Jamaji Nwanaji-Enwerem Named Environmental Health Fellow
Jamaji Nwanaji-Enwerem, PhD, has been named an Agents of Change in Environmental Health Fellow by Environmental Health News and The George Washington University Milken Institute School of Public Health.
Jamaji Nwanaji-Enwerem is a postdoctoral fellow at UC Berkeley School of Public Health and a final-year MD/MPP candidate at Harvard Medical School and Harvard Kennedy School.
At Berkeley Public Health, Nwanaji-Enweren is part of the Cardenas Lab—led by Assistant Professor of Environmental Health Sciences Andres Cardenas—which utilizes innovative epidemiological and molecular approaches to characterize the relationship between environmental exposures and the development of health and disease.
“Nwanaji-Enwerem’s work traverses many disciplines including the study of DNA molecules, medicine, and population health. At present, his research leverages molecular health biomarkers to improve our understanding of how environmental toxins impact human aging,” said Cardenas. “This fellowship will elevate his voice and help translate his science into action, knowledge, and practice.”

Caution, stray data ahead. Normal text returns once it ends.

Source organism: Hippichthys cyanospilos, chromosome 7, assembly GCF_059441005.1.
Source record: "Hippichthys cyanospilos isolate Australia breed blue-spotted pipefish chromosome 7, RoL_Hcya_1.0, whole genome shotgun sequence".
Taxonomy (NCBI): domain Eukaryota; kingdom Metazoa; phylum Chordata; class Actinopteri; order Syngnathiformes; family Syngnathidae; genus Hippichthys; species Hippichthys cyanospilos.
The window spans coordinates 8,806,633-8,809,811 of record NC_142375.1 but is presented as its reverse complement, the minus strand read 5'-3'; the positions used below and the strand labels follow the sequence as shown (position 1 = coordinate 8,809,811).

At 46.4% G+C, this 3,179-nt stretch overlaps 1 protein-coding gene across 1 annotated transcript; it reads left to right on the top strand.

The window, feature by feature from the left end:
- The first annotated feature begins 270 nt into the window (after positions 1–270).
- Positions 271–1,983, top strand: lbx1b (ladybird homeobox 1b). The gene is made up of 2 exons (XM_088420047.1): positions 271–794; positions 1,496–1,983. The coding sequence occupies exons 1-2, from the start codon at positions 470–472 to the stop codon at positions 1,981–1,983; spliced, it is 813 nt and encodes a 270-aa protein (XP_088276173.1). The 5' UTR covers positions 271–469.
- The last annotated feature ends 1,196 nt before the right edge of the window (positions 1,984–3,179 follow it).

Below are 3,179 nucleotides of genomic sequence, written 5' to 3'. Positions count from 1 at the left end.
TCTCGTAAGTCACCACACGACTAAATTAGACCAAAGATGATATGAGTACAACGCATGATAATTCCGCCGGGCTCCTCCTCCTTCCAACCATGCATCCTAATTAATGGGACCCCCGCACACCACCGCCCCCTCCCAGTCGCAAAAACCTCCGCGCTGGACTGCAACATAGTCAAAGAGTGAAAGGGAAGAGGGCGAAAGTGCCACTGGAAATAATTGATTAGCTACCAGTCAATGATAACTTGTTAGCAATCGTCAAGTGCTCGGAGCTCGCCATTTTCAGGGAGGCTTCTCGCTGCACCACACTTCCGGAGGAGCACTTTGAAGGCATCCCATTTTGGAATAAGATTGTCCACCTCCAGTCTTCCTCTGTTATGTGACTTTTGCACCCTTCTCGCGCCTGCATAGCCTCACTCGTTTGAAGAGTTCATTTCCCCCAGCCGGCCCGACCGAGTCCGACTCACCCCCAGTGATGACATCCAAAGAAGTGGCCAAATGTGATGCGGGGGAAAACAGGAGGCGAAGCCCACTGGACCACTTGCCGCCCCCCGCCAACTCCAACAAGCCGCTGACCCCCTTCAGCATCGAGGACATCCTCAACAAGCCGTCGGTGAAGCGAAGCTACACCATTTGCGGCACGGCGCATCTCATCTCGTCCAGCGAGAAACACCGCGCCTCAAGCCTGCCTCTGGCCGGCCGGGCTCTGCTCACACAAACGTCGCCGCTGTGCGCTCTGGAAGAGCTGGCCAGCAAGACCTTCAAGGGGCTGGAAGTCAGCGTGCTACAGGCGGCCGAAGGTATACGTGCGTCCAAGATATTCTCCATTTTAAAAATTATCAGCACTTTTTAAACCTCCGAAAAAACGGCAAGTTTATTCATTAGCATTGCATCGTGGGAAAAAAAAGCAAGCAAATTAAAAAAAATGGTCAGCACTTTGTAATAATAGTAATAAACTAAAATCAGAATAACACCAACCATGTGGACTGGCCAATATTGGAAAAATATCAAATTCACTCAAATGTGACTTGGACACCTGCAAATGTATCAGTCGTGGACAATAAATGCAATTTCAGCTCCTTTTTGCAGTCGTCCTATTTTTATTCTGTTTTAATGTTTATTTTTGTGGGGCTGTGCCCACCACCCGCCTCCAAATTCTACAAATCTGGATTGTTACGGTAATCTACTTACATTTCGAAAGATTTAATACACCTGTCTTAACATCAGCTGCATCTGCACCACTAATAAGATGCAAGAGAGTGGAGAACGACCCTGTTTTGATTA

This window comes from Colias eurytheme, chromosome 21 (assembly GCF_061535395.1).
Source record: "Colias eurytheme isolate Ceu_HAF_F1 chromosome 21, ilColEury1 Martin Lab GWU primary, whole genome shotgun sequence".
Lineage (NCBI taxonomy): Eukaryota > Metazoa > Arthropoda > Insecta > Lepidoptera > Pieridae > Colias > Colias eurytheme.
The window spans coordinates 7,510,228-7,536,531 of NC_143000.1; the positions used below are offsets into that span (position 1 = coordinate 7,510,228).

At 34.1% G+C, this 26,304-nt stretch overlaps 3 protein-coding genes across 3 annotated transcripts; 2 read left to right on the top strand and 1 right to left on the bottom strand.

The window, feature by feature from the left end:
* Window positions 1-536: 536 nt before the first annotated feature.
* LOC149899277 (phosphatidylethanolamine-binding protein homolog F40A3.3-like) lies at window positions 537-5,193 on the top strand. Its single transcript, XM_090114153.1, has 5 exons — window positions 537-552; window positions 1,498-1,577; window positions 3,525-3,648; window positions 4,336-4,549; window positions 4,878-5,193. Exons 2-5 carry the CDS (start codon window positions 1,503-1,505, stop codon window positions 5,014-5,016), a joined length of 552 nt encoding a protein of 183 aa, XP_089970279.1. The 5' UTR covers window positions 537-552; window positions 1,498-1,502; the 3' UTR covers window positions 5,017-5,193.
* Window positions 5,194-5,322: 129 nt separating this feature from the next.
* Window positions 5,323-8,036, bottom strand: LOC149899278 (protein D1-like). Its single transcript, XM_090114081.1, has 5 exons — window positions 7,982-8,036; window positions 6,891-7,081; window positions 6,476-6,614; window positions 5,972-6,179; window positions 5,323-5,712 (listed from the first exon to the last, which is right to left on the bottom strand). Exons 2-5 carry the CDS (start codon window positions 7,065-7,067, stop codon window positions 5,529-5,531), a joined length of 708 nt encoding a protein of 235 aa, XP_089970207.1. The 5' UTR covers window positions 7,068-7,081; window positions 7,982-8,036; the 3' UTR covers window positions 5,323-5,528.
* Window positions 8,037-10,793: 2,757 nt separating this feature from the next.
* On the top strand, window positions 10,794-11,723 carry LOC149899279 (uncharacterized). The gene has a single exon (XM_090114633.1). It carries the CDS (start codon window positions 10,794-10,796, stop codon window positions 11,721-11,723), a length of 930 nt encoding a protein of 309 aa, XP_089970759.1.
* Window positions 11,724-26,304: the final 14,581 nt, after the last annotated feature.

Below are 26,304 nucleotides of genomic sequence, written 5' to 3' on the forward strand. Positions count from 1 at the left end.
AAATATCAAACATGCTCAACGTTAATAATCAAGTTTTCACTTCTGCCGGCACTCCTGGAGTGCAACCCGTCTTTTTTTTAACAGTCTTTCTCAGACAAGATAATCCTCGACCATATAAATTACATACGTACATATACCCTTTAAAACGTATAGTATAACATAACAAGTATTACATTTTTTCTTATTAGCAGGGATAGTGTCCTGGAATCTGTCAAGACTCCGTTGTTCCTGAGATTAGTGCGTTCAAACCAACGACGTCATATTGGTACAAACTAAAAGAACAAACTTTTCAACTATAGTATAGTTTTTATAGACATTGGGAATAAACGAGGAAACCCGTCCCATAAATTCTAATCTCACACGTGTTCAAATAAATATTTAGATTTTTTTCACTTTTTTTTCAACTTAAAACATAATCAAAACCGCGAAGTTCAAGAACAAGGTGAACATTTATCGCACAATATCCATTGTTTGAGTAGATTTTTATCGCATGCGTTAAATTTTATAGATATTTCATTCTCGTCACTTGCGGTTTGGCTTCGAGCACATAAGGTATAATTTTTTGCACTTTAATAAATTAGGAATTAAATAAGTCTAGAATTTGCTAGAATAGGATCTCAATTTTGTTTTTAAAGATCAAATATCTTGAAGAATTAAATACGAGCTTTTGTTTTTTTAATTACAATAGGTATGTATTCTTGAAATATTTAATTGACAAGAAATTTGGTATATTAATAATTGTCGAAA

The Agents of Change fellows are doctoral students, postdocs, and scientists in academic institutions, state government, and non-profit public-interest organizations with training in public health, medicine, engineering, chemistry, and environmental education.
Environmental Health News says that the fellows’ diverse social identities reflect the changing face of science. This cohort—the second ever—includes scientists who have been marginalized due to their race/ethnicity, gender identity, socioeconomic status, geography, sexual orientation, religion, and family background.
Members of the group are actively working on a broad range of issues including: air pollution, climate change, toxics in consumer products, transportation equity, renewable energy, nutrition and food justice, youth environmental literacy, epigenetics and the exposome, health disparities, and community capacity building.
Learn more at the Agents of Change website.